The French ban on direct-to-consumer genetic testing is part of the country’s bioethics laws, which legislators are supposed to revise every seven years. When those discussions got underway earlier this year, some geneticists expected the National Assembly to relax the rules about commercial DNA analysis. It didn’t. Now, [advocate Nathalie] Jovanovic-Floricourt and the other genetics enthusiasts in her education and advocacy group, DNA Pass, are agitating more and more to get some of these tests legalized, contacting lawmakers, chatting up scientists, promising a more vociferous campaign than they’ve waged before.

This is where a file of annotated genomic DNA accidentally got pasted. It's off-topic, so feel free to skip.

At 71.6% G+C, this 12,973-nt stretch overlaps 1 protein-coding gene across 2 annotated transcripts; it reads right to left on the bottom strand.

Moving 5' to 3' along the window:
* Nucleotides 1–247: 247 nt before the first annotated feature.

But as one of the most vocal pro-legalization advocates, Jovanovic-Floricourt may have found her match in geneticist Guillaume Vogt and his bioethicist postdoc Henri-Corto Stoeklé. Theirs is an unusual standoff, in that they’re all motivated by the same ideas. Both sides hope to protect French genomes from exploitation by foreign companies. Both sides believe that French institutions are the best guardians for the job. They just disagree about how, exactly, to realize that vision.
The debaters all agree that the ban will certainly change at some point. For now, the rule is simply there, largely unenforced.